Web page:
This issue of DIAGNOSTIC IMAGING SCAN is number 120, marking fivefull years of publication. It has been a wild and fun five yearsfor us. Few industries other than medical imaging could offerso much corporate drama and technological razzmatazz.SCAN's
This issue of DIAGNOSTIC IMAGING SCAN is number 120, marking fivefull years of publication. It has been a wild and fun five yearsfor us. Few industries other than medical imaging could offerso much corporate drama and technological razzmatazz.
SCAN's prime objective has been and always will be to provideuseful information and industry insights before they become commonknowledge. We hope this newsletter has accomplished that goalmore often than not.
Plans for the future include increased coverage of the hospitalcustomer and group purchasing trends for both medical imagingequipment and services. Our phone and fax lines are always openfor comments, tips and general discussion. Keep in touch.
SCAN started publishing on July 8, 1987. We were lucky to havehad a scoop for our first front page. Frank Hopkins of North AmericanPhilips had been tagged to head up the company that was to beformed through the proposed merger of Picker International andPhilips Medical Systems. We affectionately called the nascentventure "Picklips," although that never made it intoprint. Events have not let up since.
Medicare's diagnosis-related group (DRG) reimbursement systemwas already in place when SCAN started, and we have been busytracking the impact of cost containment ever since. The outpatientimaging center industry was in its formative stages. We were ableto catch that wave and ride it into safe harbors.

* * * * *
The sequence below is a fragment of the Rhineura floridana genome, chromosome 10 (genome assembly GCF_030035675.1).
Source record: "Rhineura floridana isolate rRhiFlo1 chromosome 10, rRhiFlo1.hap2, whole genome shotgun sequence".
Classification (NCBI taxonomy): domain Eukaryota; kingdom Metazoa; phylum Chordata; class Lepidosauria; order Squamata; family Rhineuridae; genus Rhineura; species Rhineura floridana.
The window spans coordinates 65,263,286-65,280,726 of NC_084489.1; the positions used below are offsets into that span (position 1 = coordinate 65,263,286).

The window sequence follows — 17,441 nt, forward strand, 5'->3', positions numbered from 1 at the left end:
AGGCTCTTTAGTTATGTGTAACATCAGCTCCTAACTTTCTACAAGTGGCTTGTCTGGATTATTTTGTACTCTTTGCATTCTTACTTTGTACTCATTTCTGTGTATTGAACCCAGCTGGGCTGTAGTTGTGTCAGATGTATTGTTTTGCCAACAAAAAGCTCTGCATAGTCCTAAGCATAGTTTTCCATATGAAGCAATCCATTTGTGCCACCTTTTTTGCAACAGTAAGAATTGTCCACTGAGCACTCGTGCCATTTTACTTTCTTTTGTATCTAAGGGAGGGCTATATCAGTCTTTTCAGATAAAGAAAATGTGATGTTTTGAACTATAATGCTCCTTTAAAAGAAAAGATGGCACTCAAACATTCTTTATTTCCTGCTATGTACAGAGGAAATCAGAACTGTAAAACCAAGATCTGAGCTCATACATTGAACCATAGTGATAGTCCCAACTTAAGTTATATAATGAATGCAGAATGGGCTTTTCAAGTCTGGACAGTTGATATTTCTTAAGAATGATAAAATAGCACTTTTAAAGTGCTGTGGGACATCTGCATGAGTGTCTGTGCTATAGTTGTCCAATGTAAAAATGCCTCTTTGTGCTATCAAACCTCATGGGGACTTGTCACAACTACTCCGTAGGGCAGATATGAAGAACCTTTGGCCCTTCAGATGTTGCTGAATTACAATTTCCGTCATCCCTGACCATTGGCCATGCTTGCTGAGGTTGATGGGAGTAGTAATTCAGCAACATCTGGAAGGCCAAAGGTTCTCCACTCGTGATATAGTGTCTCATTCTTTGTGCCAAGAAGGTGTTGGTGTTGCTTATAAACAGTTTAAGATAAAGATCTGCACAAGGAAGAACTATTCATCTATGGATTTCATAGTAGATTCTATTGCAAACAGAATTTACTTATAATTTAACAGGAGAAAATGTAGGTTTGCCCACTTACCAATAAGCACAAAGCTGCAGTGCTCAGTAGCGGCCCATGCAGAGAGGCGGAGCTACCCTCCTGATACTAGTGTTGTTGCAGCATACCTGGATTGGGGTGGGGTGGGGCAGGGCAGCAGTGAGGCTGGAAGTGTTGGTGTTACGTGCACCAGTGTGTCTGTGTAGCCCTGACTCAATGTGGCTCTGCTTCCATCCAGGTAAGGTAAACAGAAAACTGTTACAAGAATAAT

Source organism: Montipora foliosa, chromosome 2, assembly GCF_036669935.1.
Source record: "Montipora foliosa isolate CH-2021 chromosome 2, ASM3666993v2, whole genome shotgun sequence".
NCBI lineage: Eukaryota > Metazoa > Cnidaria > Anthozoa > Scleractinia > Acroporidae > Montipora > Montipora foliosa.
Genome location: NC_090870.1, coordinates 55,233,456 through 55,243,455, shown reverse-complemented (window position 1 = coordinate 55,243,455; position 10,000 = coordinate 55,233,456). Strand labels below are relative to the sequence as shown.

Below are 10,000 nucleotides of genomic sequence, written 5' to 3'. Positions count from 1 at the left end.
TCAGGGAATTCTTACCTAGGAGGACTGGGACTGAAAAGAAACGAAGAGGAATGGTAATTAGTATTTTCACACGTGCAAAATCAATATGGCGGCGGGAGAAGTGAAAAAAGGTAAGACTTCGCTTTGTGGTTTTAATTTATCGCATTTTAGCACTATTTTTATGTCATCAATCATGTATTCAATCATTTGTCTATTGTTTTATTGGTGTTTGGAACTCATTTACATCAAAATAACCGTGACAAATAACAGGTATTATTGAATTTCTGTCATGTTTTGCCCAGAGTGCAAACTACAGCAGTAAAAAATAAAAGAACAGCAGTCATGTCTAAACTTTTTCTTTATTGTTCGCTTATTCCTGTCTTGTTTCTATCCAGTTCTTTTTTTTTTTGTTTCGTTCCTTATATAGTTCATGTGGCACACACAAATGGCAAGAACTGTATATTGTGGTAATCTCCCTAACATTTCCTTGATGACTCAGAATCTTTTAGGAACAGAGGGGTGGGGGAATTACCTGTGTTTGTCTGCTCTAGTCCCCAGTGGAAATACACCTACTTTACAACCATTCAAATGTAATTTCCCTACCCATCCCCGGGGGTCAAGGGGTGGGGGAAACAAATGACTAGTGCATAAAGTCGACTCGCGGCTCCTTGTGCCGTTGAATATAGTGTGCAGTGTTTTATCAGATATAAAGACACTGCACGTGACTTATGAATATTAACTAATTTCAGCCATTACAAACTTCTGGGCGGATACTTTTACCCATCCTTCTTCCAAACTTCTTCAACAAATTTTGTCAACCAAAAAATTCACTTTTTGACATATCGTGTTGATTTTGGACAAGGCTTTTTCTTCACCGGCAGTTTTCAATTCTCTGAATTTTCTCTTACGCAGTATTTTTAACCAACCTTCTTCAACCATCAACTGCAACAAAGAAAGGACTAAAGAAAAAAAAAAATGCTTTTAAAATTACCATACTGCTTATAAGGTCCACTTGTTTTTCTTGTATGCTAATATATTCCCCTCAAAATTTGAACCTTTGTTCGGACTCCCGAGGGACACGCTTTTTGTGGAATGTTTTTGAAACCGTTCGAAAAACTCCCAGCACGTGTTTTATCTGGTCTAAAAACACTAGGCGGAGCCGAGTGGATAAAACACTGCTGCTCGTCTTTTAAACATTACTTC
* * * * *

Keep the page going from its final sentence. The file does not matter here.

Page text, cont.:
GE Medical Systems was still an avid advocate of high-field overmid-field MRI in mid-1987. That position was soon modified. TomHess of our staff was kept busy sniffing out GE's not-yet-officialmid-field MR Max systems as they flowed from Japan into the U.S.
Monoclonal antibody imaging agents were waiting in the wings in1987, ready to revitalize a sluggish nuclear medicine market.Some things never change. Nuclear medicine did pick up on itsown, however, with the onset of sophisticated multidetector cameras.
Acuson made a big splash with its premium ultrasound system afew years before SCAN started and was tussling with competitorATL over the use of the term computed sonography in 1987. Bothfirms benefited in the intervening years from strong ultrasoundmarket growth. The major multimodality imaging vendors maneuvered--andare still maneuvering--to get a piece of this action.
Johnson & Johnson's Technicare medical imaging subsidiarywas not quite dead five years ago. Technicare executives and technologyhave since spread throughout an industry partial to recirculatingmanagers. The departed vendor seems almost like a grandparentthat we don't quite remember but feel we know well just the same.
Waldo Hinshaw, now vice president of engineering at Toshiba AmericaMRI, and John P. Heinrich, president and COO of Summit World Trade(see story, page 7), led the last group of Technicare engineers,who closed out the Teslacon MRI project and handed it off to GEin 1987. Companies that sprang from Technicare include Summit,Reality Imaging, Ohio Imaging (now part of Picker) and Trionix.
The most important ideas SCAN has presented over the past fiveyears have come from voices within the industry. A look back atsome of those voices during the first six months of the newsletterprovides a unique view of how much this business has changed andhow much it has stayed the same: